Post-Traumatic Stress Disorder and Traumatic Brain Injury
A traumatic brain injury (TBI) is a jolt or blow to your head that changes the way your brain works. It can cause changes in the way you think, act, and feel. Post-traumatic stress disorder (PTSD) develops after a scary experience in your life that also changes the way you think, act, and feel. PTSD can occur after events like accidents and assaults.
Being diagnosed with a TBI increases the chance that you will also have PTSD.
Symptoms of TBI and PTSD
Symptoms of TBI are different for everyone, and they don’t always depend on how severe your injury was. That’s because everybody’s brain is different. Common symptoms include headaches, dizziness, tiredness, memory loss, slowed thinking, and mood swings.
Traumatic events that can cause PTSD are events that cause fear and stress. TBI is just one example. Others include physical abuse, sexual assault, and serious accidents. Symptoms include reliving the event in flashbacks or nightmares, avoiding situations or people who trigger memories of the event, feeling numb, and feeling anxious and jittery.
TBI and PTSD can cause similar problems. These include:
Having drinking or drug problems
Having trouble at home or at work
Recovering from TBI and PTSD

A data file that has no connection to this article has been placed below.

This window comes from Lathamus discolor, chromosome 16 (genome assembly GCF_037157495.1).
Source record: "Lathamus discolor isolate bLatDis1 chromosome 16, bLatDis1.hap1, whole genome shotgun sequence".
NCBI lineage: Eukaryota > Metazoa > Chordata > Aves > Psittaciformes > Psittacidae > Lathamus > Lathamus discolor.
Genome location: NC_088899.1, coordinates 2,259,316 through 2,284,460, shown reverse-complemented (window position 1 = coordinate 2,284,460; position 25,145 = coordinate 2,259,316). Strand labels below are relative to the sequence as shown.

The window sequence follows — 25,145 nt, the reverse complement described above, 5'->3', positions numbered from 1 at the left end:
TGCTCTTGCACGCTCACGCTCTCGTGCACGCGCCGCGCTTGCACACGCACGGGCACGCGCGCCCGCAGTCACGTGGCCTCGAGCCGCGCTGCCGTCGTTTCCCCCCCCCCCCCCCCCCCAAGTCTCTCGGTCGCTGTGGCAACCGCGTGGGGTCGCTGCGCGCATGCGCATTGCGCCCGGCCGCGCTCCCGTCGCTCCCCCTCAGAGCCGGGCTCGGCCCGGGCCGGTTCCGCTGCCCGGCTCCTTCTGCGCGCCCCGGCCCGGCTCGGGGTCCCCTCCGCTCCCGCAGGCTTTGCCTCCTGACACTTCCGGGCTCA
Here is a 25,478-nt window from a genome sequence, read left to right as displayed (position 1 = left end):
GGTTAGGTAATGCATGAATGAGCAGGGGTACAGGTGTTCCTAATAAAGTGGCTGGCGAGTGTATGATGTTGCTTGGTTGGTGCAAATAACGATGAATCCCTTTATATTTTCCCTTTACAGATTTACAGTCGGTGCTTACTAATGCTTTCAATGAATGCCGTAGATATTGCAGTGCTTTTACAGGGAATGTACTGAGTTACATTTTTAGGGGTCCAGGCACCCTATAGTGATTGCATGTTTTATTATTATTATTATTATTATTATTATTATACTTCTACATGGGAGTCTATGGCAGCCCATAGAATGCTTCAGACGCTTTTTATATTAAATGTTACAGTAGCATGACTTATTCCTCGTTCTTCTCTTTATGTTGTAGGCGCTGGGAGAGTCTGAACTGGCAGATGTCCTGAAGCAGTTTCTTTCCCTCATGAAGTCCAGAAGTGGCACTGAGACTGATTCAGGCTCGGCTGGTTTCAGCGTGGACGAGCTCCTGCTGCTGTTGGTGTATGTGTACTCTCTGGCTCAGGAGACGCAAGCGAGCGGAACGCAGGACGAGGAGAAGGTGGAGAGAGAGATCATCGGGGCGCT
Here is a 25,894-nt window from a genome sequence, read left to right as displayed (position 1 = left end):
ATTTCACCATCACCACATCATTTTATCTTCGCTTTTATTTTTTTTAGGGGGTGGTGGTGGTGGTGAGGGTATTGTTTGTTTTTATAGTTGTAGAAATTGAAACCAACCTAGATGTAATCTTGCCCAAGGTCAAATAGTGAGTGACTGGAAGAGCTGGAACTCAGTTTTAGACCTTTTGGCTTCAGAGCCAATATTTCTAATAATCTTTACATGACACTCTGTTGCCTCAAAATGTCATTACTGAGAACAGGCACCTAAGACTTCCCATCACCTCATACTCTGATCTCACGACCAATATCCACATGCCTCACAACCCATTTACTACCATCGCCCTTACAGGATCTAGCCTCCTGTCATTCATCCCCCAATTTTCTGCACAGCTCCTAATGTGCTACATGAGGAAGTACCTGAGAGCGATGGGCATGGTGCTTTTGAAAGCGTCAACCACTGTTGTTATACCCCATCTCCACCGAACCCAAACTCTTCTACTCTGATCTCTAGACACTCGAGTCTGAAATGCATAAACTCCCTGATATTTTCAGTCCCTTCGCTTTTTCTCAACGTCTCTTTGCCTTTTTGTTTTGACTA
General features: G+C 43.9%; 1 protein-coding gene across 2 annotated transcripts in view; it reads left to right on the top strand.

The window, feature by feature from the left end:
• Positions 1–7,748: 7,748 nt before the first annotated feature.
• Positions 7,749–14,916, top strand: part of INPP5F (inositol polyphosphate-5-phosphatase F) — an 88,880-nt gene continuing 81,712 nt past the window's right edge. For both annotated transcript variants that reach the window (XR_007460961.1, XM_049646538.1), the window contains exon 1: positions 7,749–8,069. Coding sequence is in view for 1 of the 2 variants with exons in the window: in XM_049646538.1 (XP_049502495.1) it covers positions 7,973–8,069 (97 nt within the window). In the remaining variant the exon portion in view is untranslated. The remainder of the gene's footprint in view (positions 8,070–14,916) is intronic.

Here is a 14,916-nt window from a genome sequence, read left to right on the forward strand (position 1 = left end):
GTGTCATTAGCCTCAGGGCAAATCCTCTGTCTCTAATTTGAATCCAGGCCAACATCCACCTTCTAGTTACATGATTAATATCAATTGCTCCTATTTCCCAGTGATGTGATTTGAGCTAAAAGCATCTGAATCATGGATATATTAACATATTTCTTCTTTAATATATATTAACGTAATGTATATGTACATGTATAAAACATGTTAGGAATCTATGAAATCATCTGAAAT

One of the most important ways you can help yourself overcome both PTSD and TBI is to learn as much as you can about these health issues and work closely with your medical team. Knowing what to expect and what you can do reduces worry and stress.
The good news is that counseling for PTSD may help TBI as well. Two types of therapy that work well are cognitive processing therapy (CPT) and prolonged exposure therapy (PE). In CPT, you learn about how to deal with your thoughts and feelings in a healthier way. In PE, you talk about your experience until the memory is no longer painful.
Coping with TBI and PTSD
Many of the things you can do to help yourself recover from TBI will also help you recover from PTSD. Here are some of the self-care steps you can take:
Share your feelings with friends and loved ones.
Find ways to reduce stress, like deep breathing, listening to music, or exercising.
Be patient with yourself and make time for activities you enjoy.
Get your family involved in your recovery. Don’t try to go it alone.
Get a good night’s sleep. Try to go to bed and get up at about the same time every day.
Avoid alcohol, drugs, and tobacco.
Most people with TBI recover over time, but everybody’s brain heals differently. Go at your own pace. Don’t push yourself too hard. The same is true for PTSD. It takes time, and progress may come a little bit at a time.
Making bad decisions is a danger for people who are struggling with PTSD and TBI. Don’t try to treat your symptoms with drugs or alcohol. Call your healthcare provider if you are struggling or if your symptoms are getting worse.
March 21, 2017
Dozier, Tennille, RN, BSN, RDMS,Shelat, Amit, MD